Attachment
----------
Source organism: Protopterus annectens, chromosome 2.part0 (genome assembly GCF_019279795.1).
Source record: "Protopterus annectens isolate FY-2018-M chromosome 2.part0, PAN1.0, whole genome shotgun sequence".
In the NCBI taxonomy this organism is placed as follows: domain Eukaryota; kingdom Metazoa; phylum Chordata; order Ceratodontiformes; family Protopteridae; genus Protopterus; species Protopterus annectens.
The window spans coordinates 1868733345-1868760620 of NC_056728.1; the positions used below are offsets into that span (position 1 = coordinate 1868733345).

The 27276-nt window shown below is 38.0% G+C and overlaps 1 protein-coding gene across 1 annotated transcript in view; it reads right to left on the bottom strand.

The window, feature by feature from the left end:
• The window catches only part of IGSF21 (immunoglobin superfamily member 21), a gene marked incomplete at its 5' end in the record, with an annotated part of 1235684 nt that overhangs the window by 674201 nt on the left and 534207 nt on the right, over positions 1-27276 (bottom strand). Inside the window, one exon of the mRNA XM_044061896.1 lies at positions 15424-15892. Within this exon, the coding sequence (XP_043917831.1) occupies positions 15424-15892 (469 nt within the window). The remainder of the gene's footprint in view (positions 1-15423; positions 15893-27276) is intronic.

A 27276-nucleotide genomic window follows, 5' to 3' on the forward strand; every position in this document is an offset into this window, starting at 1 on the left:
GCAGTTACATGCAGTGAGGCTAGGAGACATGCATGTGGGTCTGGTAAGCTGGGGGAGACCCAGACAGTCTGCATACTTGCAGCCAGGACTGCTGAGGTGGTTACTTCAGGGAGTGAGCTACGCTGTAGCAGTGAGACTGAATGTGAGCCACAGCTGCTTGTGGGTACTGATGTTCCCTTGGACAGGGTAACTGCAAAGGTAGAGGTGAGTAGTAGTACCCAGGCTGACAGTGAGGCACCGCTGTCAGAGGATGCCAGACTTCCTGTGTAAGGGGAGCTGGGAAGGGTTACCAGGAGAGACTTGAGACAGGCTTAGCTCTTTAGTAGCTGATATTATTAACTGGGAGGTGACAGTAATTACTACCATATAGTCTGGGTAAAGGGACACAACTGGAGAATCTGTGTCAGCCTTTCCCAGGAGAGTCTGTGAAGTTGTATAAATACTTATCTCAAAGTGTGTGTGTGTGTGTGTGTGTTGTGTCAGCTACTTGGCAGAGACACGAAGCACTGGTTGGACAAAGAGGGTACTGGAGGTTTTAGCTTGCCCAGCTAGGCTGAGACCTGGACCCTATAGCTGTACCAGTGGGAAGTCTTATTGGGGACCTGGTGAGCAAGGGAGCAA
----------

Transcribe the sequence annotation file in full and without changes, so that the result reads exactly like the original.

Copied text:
Source organism: Protopterus annectens, chromosome 2.part0 (genome assembly GCF_019279795.1).
Source record: "Protopterus annectens isolate FY-2018-M chromosome 2.part0, PAN1.0, whole genome shotgun sequence".
In the NCBI taxonomy this organism is placed as follows: domain Eukaryota; kingdom Metazoa; phylum Chordata; order Ceratodontiformes; family Protopteridae; genus Protopterus; species Protopterus annectens.
The window spans coordinates 1868733345-1868760620 of NC_056728.1; the positions used below are offsets into that span (position 1 = coordinate 1868733345).

The 27276-nt window shown below is 38.0% G+C and overlaps 1 protein-coding gene across 1 annotated transcript in view; it reads right to left on the bottom strand.

The window, feature by feature from the left end:
• The window catches only part of IGSF21 (immunoglobin superfamily member 21), a gene marked incomplete at its 5' end in the record, with an annotated part of 1235684 nt that overhangs the window by 674201 nt on the left and 534207 nt on the right, over positions 1-27276 (bottom strand). Inside the window, one exon of the mRNA XM_044061896.1 lies at positions 15424-15892. Within this exon, the coding sequence (XP_043917831.1) occupies positions 15424-15892 (469 nt within the window). The remainder of the gene's footprint in view (positions 1-15423; positions 15893-27276) is intronic.

A 27276-nucleotide genomic window follows, 5' to 3' on the forward strand; every position in this document is an offset into this window, starting at 1 on the left:
GCAGTTACATGCAGTGAGGCTAGGAGACATGCATGTGGGTCTGGTAAGCTGGGGGAGACCCAGACAGTCTGCATACTTGCAGCCAGGACTGCTGAGGTGGTTACTTCAGGGAGTGAGCTACGCTGTAGCAGTGAGACTGAATGTGAGCCACAGCTGCTTGTGGGTACTGATGTTCCCTTGGACAGGGTAACTGCAAAGGTAGAGGTGAGTAGTAGTACCCAGGCTGACAGTGAGGCACCGCTGTCAGAGGATGCCAGACTTCCTGTGTAAGGGGAGCTGGGAAGGGTTACCAGGAGAGACTTGAGACAGGCTTAGCTCTTTAGTAGCTGATATTATTAACTGGGAGGTGACAGTAATTACTACCATATAGTCTGGGTAAAGGGACACAACTGGAGAATCTGTGTCAGCCTTTCCCAGGAGAGTCTGTGAAGTTGTATAAATACTTATCTCAAAGTGTGTGTGTGTGTGTGTGTGTTGTGTCAGCTACTTGGCAGAGACACGAAGCACTGGTTGGACAAAGAGGGTACTGGAGGTTTTAGCTTGCCCAGCTAGGCTGAGACCTGGACCCTATAGCTGTACCAGTGGGAAGTCTTATTGGGGACCTGGTGAGCAAGGGAGCAA